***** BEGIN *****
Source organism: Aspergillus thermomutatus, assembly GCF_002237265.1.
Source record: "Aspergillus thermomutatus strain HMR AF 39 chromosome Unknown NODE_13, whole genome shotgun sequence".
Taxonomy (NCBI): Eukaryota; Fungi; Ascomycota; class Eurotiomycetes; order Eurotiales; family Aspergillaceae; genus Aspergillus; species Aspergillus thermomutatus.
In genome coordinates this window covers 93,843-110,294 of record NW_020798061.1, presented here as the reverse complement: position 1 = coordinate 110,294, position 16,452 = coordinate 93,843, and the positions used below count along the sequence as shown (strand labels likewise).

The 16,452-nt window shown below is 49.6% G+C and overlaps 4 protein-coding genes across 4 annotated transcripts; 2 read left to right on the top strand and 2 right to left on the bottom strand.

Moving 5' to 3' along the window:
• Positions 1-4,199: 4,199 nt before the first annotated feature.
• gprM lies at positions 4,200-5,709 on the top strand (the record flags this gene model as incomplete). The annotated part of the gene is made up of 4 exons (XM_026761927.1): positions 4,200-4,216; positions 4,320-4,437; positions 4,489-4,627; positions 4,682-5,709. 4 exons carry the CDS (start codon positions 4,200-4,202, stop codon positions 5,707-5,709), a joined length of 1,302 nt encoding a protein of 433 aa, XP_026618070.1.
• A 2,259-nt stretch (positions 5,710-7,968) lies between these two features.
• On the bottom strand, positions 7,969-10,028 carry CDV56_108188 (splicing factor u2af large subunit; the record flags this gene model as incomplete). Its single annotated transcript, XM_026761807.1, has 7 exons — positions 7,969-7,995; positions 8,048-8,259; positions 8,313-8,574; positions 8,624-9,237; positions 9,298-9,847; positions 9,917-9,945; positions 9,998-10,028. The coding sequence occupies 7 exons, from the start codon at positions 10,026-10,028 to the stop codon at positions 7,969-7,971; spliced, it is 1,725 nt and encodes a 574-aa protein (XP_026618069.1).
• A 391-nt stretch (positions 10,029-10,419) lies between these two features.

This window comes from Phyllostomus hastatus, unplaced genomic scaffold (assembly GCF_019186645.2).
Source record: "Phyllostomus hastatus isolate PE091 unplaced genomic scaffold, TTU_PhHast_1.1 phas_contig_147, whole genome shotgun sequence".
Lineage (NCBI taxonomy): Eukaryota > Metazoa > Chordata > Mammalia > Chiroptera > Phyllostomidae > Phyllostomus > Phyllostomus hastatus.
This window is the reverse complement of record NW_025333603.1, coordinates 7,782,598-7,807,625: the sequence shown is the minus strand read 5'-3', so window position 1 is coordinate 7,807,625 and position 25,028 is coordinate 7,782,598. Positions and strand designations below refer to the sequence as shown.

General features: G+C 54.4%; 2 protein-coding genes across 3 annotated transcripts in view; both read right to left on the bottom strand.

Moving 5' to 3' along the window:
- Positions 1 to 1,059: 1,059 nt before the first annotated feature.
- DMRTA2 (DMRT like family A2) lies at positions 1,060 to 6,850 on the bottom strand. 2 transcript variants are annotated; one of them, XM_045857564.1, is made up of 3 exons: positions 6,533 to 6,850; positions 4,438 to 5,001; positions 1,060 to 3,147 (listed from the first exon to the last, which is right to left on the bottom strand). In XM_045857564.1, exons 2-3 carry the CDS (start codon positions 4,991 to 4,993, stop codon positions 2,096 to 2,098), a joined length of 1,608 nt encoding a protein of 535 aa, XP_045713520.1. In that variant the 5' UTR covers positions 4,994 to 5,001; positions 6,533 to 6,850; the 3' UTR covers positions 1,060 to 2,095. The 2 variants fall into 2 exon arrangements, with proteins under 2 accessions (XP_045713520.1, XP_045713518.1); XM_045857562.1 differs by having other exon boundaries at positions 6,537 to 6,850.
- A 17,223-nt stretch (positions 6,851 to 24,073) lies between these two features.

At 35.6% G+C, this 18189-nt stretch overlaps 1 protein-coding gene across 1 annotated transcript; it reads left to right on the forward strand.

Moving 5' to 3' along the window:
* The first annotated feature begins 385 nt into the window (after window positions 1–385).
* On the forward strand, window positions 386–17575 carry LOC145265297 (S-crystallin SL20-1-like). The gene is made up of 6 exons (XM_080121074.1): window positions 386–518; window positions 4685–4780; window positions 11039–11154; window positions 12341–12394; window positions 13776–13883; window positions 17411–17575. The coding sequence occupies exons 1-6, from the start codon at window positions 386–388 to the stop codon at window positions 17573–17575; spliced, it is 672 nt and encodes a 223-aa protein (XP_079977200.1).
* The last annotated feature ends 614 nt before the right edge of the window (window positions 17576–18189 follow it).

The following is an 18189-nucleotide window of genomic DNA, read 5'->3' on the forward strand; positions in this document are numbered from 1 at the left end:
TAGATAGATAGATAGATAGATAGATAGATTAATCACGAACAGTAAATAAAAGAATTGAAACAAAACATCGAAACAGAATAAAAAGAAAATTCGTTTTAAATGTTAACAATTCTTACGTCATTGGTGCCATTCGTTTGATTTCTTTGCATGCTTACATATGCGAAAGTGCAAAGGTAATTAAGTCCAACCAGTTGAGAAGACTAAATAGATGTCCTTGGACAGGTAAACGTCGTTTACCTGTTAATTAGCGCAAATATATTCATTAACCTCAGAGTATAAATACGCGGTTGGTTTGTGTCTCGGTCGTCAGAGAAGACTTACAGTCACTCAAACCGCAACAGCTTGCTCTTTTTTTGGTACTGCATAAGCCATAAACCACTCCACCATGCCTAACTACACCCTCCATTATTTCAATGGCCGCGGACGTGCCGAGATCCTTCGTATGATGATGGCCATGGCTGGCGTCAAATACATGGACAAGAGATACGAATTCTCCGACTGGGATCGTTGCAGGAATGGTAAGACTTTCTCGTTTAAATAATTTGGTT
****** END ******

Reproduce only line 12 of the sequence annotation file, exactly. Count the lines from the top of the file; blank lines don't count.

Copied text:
This window comes from Phyllostomus hastatus, unplaced genomic scaffold (assembly GCF_019186645.2).